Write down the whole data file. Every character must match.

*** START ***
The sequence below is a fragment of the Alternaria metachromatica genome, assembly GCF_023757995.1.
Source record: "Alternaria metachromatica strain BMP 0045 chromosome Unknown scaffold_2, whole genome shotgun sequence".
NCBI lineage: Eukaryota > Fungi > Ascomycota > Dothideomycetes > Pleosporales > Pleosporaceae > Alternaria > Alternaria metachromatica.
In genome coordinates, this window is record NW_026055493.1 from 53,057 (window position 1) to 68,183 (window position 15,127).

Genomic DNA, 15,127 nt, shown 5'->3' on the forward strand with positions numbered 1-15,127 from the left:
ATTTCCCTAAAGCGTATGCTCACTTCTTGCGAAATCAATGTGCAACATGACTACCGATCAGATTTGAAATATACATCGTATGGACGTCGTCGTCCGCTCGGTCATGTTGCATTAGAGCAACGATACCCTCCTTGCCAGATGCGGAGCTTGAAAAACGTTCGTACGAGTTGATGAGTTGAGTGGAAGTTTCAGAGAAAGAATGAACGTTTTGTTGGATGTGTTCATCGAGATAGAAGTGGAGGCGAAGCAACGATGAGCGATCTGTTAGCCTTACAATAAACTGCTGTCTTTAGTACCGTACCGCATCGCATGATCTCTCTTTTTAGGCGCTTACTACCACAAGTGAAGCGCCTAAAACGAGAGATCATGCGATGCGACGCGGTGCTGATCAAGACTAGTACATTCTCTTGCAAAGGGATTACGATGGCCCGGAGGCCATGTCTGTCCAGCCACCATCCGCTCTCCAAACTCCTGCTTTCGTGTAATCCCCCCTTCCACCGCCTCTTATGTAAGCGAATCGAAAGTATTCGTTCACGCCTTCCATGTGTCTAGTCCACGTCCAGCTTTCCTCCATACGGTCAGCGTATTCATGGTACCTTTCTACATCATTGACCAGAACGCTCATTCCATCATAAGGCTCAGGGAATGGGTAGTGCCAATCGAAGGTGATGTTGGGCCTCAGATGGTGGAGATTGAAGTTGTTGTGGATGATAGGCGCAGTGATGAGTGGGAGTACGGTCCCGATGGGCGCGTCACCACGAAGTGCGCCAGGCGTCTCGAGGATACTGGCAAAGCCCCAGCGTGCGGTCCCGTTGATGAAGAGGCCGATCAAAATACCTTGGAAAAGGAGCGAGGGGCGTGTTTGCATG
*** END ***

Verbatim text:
The sequence below is a fragment of the Alternaria metachromatica genome, assembly GCF_023757995.1.
Source record: "Alternaria metachromatica strain BMP 0045 chromosome Unknown scaffold_2, whole genome shotgun sequence".
NCBI lineage: Eukaryota > Fungi > Ascomycota > Dothideomycetes > Pleosporales > Pleosporaceae > Alternaria > Alternaria metachromatica.
In genome coordinates, this window is record NW_026055493.1 from 53,057 (window position 1) to 68,183 (window position 15,127).

Genomic DNA, 15,127 nt, shown 5'->3' on the forward strand with positions numbered 1-15,127 from the left:
ATTTCCCTAAAGCGTATGCTCACTTCTTGCGAAATCAATGTGCAACATGACTACCGATCAGATTTGAAATATACATCGTATGGACGTCGTCGTCCGCTCGGTCATGTTGCATTAGAGCAACGATACCCTCCTTGCCAGATGCGGAGCTTGAAAAACGTTCGTACGAGTTGATGAGTTGAGTGGAAGTTTCAGAGAAAGAATGAACGTTTTGTTGGATGTGTTCATCGAGATAGAAGTGGAGGCGAAGCAACGATGAGCGATCTGTTAGCCTTACAATAAACTGCTGTCTTTAGTACCGTACCGCATCGCATGATCTCTCTTTTTAGGCGCTTACTACCACAAGTGAAGCGCCTAAAACGAGAGATCATGCGATGCGACGCGGTGCTGATCAAGACTAGTACATTCTCTTGCAAAGGGATTACGATGGCCCGGAGGCCATGTCTGTCCAGCCACCATCCGCTCTCCAAACTCCTGCTTTCGTGTAATCCCCCCTTCCACCGCCTCTTATGTAAGCGAATCGAAAGTATTCGTTCACGCCTTCCATGTGTCTAGTCCACGTCCAGCTTTCCTCCATACGGTCAGCGTATTCATGGTACCTTTCTACATCATTGACCAGAACGCTCATTCCATCATAAGGCTCAGGGAATGGGTAGTGCCAATCGAAGGTGATGTTGGGCCTCAGATGGTGGAGATTGAAGTTGTTGTGGATGATAGGCGCAGTGATGAGTGGGAGTACGGTCCCGATGGGCGCGTCACCACGAAGTGCGCCAGGCGTCTCGAGGATACTGGCAAAGCCCCAGCGTGCGGTCCCGTTGATGAAGAGGCCGATCAAAATACCTTGGAAAAGGAGCGAGGGGCGTGTTTGCATG